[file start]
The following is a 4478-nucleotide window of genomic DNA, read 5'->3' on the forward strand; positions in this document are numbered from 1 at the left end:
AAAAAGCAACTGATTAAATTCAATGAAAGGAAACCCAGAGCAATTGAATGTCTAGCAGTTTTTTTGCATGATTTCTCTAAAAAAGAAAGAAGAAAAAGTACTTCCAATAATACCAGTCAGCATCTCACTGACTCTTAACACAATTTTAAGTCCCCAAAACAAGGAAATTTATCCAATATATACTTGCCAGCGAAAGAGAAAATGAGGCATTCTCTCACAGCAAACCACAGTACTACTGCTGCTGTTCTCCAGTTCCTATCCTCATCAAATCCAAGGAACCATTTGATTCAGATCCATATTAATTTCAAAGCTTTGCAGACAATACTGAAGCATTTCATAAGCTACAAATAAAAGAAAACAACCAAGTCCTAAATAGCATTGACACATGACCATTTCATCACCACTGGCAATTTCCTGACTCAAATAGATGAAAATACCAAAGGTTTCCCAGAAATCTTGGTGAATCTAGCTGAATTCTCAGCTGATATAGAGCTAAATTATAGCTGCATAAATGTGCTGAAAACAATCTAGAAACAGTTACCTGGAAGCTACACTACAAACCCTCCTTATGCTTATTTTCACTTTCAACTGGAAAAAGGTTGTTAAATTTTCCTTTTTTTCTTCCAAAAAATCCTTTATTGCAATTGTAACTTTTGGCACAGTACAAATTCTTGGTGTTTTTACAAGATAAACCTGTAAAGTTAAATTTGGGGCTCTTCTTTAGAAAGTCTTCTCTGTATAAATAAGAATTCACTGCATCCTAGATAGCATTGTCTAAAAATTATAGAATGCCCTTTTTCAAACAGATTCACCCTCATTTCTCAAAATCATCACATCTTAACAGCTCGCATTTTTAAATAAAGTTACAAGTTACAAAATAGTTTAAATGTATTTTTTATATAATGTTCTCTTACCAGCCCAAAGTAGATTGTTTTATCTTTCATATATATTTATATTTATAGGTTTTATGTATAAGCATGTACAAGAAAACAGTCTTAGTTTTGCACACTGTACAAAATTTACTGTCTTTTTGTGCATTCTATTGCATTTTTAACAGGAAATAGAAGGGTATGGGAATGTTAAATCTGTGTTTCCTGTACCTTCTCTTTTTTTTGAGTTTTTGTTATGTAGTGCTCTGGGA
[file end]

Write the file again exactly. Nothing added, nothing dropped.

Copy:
The following is a 4478-nucleotide window of genomic DNA, read 5'->3' on the forward strand; positions in this document are numbered from 1 at the left end:
AAAAAGCAACTGATTAAATTCAATGAAAGGAAACCCAGAGCAATTGAATGTCTAGCAGTTTTTTTGCATGATTTCTCTAAAAAAGAAAGAAGAAAAAGTACTTCCAATAATACCAGTCAGCATCTCACTGACTCTTAACACAATTTTAAGTCCCCAAAACAAGGAAATTTATCCAATATATACTTGCCAGCGAAAGAGAAAATGAGGCATTCTCTCACAGCAAACCACAGTACTACTGCTGCTGTTCTCCAGTTCCTATCCTCATCAAATCCAAGGAACCATTTGATTCAGATCCATATTAATTTCAAAGCTTTGCAGACAATACTGAAGCATTTCATAAGCTACAAATAAAAGAAAACAACCAAGTCCTAAATAGCATTGACACATGACCATTTCATCACCACTGGCAATTTCCTGACTCAAATAGATGAAAATACCAAAGGTTTCCCAGAAATCTTGGTGAATCTAGCTGAATTCTCAGCTGATATAGAGCTAAATTATAGCTGCATAAATGTGCTGAAAACAATCTAGAAACAGTTACCTGGAAGCTACACTACAAACCCTCCTTATGCTTATTTTCACTTTCAACTGGAAAAAGGTTGTTAAATTTTCCTTTTTTTCTTCCAAAAAATCCTTTATTGCAATTGTAACTTTTGGCACAGTACAAATTCTTGGTGTTTTTACAAGATAAACCTGTAAAGTTAAATTTGGGGCTCTTCTTTAGAAAGTCTTCTCTGTATAAATAAGAATTCACTGCATCCTAGATAGCATTGTCTAAAAATTATAGAATGCCCTTTTTCAAACAGATTCACCCTCATTTCTCAAAATCATCACATCTTAACAGCTCGCATTTTTAAATAAAGTTACAAGTTACAAAATAGTTTAAATGTATTTTTTATATAATGTTCTCTTACCAGCCCAAAGTAGATTGTTTTATCTTTCATATATATTTATATTTATAGGTTTTATGTATAAGCATGTACAAGAAAACAGTCTTAGTTTTGCACACTGTACAAAATTTACTGTCTTTTTGTGCATTCTATTGCATTTTTAACAGGAAATAGAAGGGTATGGGAATGTTAAATCTGTGTTTCCTGTACCTTCTCTTTTTTTTGAGTTTTTGTTATGTAGTGCTCTGGGA